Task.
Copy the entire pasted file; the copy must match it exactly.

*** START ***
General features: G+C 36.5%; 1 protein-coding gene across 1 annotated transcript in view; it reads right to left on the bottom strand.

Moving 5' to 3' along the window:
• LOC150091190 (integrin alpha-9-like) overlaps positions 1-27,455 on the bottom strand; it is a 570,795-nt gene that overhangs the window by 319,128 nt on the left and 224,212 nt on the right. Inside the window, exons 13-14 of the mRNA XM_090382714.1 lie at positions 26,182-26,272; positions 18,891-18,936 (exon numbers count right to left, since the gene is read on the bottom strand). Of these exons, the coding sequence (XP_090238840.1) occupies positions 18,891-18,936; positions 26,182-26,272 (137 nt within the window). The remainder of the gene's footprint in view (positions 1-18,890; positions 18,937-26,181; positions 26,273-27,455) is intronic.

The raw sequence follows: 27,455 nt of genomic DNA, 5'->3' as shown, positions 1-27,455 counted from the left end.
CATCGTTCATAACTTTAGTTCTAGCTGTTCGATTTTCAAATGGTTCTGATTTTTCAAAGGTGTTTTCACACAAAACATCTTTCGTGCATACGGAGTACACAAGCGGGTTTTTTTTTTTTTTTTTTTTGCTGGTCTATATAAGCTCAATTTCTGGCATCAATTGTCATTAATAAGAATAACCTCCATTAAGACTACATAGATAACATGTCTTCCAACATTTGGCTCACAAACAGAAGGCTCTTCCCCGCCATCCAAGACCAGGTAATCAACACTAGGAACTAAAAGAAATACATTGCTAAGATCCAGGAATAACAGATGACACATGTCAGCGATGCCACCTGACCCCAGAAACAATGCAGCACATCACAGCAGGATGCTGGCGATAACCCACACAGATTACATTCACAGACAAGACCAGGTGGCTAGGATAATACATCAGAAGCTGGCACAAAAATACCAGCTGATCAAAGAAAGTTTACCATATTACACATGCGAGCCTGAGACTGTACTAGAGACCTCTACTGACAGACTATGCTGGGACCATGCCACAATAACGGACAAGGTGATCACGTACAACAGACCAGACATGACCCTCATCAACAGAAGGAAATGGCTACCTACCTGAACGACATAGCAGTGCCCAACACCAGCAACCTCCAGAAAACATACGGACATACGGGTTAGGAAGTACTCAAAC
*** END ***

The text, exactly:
General features: G+C 36.5%; 1 protein-coding gene across 1 annotated transcript in view; it reads right to left on the bottom strand.

Moving 5' to 3' along the window:
• LOC150091190 (integrin alpha-9-like) overlaps positions 1-27,455 on the bottom strand; it is a 570,795-nt gene that overhangs the window by 319,128 nt on the left and 224,212 nt on the right. Inside the window, exons 13-14 of the mRNA XM_090382714.1 lie at positions 26,182-26,272; positions 18,891-18,936 (exon numbers count right to left, since the gene is read on the bottom strand). Of these exons, the coding sequence (XP_090238840.1) occupies positions 18,891-18,936; positions 26,182-26,272 (137 nt within the window). The remainder of the gene's footprint in view (positions 1-18,890; positions 18,937-26,181; positions 26,273-27,455) is intronic.

The raw sequence follows: 27,455 nt of genomic DNA, 5'->3' as shown, positions 1-27,455 counted from the left end.
CATCGTTCATAACTTTAGTTCTAGCTGTTCGATTTTCAAATGGTTCTGATTTTTCAAAGGTGTTTTCACACAAAACATCTTTCGTGCATACGGAGTACACAAGCGGGTTTTTTTTTTTTTTTTTTTTGCTGGTCTATATAAGCTCAATTTCTGGCATCAATTGTCATTAATAAGAATAACCTCCATTAAGACTACATAGATAACATGTCTTCCAACATTTGGCTCACAAACAGAAGGCTCTTCCCCGCCATCCAAGACCAGGTAATCAACACTAGGAACTAAAAGAAATACATTGCTAAGATCCAGGAATAACAGATGACACATGTCAGCGATGCCACCTGACCCCAGAAACAATGCAGCACATCACAGCAGGATGCTGGCGATAACCCACACAGATTACATTCACAGACAAGACCAGGTGGCTAGGATAATACATCAGAAGCTGGCACAAAAATACCAGCTGATCAAAGAAAGTTTACCATATTACACATGCGAGCCTGAGACTGTACTAGAGACCTCTACTGACAGACTATGCTGGGACCATGCCACAATAACGGACAAGGTGATCACGTACAACAGACCAGACATGACCCTCATCAACAGAAGGAAATGGCTACCTACCTGAACGACATAGCAGTGCCCAACACCAGCAACCTCCAGAAAACATACGGACATACGGGTTAGGAAGTACTCAAAC